Almost from the moment of its first national publication, “Calvin and Hobbes,” the comic strip about a little boy and his “stuffed but very real” tiger had a huge fan base. Part of its popularity was the really thoughtful access to childhood that Watterson provided to his readers, no matter how far back our childhoods were. But part of the comic’s popularity, I suspect, was its insight. Hobbes, stuffed tiger or not, got to the heart of matters simply and plainly (as when Calvin chides him for his lack of ambition and Hobbes points out that while Calvin is annoyed, Hobbes is happy in the sunshine). Sometimes Calvin plays that role – sad that adults can’t see that in tearing down forests to build human homes the animals in the forest lose theirs, or suddenly aware of how playing “war” is, in the end, kind of boring.So it’s unsurprising that any graduation address Watterson would give would be something special. As the lovely article at BrainPickings reminds us, in their brief overview of Watterson’s graduation speech to the Kenyon College class of 1990. Much of Watterson’s advice is advice that artists, especially those of us in the “budding” stage of our artistic careers, could use. The whole article is here, but I’ll leave you with a quote from the man who took five years of rejections before being offered a chance to publish one of the best comic stripes in the English.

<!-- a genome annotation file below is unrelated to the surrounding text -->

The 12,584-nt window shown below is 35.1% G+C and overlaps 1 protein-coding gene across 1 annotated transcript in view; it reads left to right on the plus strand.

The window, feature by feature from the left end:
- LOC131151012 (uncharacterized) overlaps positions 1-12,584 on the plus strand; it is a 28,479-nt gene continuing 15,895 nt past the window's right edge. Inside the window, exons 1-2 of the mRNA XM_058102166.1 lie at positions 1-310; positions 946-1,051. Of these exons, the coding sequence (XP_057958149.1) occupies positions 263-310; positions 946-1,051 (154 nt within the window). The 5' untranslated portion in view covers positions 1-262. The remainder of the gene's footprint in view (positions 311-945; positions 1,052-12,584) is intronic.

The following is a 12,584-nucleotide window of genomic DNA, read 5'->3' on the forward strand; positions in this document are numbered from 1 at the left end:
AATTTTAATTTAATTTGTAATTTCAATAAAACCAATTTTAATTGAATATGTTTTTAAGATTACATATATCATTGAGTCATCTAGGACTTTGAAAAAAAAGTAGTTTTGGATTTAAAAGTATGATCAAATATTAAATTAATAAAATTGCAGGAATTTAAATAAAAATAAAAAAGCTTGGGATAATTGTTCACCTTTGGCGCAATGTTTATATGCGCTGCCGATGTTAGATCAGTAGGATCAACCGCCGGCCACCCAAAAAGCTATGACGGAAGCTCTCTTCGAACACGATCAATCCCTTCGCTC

“Drawing comic strips for five years without pay drove home the point that the fun of cartooning wasn’t in the money; it was in the work.”
The fun…is in the work. A good thought for Monday, I think.